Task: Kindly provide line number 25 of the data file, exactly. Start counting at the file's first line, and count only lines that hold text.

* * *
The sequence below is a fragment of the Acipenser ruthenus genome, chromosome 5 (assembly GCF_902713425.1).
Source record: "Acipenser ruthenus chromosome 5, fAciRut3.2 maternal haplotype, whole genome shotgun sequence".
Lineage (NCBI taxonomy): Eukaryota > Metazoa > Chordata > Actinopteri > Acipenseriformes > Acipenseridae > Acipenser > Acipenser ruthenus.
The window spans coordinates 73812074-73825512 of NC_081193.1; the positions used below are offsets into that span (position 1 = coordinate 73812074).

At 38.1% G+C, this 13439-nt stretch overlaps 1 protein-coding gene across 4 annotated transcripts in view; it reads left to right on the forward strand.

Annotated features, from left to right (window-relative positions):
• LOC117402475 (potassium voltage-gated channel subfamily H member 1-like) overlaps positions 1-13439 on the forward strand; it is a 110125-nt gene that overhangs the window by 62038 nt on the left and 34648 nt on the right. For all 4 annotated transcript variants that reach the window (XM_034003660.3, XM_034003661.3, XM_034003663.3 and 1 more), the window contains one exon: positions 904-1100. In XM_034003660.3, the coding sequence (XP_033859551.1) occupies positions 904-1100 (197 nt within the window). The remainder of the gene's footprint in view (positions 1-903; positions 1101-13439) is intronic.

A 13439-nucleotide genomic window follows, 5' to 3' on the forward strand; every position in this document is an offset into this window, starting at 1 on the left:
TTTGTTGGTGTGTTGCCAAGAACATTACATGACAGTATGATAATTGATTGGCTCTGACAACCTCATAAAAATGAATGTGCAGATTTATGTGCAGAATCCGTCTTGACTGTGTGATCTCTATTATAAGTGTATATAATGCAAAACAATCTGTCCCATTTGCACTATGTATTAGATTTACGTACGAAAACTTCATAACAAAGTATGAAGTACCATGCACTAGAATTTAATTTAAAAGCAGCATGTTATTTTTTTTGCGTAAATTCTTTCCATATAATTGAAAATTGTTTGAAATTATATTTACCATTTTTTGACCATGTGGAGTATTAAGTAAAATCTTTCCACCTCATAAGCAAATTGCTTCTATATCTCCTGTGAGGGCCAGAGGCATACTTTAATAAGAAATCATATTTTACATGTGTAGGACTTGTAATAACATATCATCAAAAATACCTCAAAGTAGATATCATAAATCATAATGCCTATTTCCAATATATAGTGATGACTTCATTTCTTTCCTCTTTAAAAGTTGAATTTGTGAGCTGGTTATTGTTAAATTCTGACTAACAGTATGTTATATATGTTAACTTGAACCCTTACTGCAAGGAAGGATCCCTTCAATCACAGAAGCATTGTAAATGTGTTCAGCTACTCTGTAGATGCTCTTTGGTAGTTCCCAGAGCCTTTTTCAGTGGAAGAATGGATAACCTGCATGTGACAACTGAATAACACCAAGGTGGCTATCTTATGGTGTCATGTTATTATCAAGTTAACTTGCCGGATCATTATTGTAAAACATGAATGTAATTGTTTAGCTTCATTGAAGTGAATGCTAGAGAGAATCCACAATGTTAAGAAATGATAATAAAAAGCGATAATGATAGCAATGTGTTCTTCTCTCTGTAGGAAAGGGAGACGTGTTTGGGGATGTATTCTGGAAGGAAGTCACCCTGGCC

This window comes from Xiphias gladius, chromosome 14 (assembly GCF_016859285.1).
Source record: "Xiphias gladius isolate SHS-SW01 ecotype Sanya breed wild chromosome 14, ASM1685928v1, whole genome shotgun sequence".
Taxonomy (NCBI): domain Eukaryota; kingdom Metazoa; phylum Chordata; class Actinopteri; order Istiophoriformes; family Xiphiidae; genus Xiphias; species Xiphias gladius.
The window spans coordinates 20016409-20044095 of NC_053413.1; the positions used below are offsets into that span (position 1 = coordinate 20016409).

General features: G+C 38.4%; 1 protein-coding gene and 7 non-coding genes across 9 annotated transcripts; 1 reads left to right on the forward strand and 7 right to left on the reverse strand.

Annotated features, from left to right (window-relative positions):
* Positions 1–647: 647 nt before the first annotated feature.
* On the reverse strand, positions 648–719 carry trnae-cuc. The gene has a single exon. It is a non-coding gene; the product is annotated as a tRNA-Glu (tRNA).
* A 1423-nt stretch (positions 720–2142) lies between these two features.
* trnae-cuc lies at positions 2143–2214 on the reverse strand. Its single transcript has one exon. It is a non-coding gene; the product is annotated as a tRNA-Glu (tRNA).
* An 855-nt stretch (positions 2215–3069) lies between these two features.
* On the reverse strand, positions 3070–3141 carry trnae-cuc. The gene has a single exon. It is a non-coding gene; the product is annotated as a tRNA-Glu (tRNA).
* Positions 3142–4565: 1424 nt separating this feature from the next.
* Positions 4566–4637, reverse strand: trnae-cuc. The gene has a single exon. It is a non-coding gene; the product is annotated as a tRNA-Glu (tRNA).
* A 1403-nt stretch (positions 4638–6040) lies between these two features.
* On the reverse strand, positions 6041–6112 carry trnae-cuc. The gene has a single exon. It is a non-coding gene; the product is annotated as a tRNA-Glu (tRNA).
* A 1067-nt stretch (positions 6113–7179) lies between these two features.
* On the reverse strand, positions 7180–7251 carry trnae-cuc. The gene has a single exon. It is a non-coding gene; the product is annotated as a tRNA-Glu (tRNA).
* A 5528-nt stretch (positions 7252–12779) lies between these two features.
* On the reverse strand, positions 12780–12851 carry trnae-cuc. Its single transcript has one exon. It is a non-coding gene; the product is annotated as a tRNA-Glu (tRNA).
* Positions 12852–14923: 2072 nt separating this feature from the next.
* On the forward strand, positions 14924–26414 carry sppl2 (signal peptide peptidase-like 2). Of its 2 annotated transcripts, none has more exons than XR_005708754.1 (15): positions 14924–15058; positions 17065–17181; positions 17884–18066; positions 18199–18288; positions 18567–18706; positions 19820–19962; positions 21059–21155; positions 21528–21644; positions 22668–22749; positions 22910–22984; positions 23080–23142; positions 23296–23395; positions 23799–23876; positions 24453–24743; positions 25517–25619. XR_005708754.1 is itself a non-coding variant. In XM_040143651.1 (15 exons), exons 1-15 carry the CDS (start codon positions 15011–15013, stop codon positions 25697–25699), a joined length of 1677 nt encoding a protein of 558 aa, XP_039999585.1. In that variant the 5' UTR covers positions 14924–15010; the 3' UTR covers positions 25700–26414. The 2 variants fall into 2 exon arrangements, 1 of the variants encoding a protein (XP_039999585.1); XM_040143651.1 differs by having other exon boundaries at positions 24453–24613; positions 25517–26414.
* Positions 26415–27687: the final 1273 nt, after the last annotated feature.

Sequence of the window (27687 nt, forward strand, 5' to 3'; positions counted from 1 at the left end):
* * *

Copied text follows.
* On the reverse strand, positions 6041–6112 carry trnae-cuc. The gene has a single exon. It is a non-coding gene; the product is annotated as a tRNA-Glu (tRNA).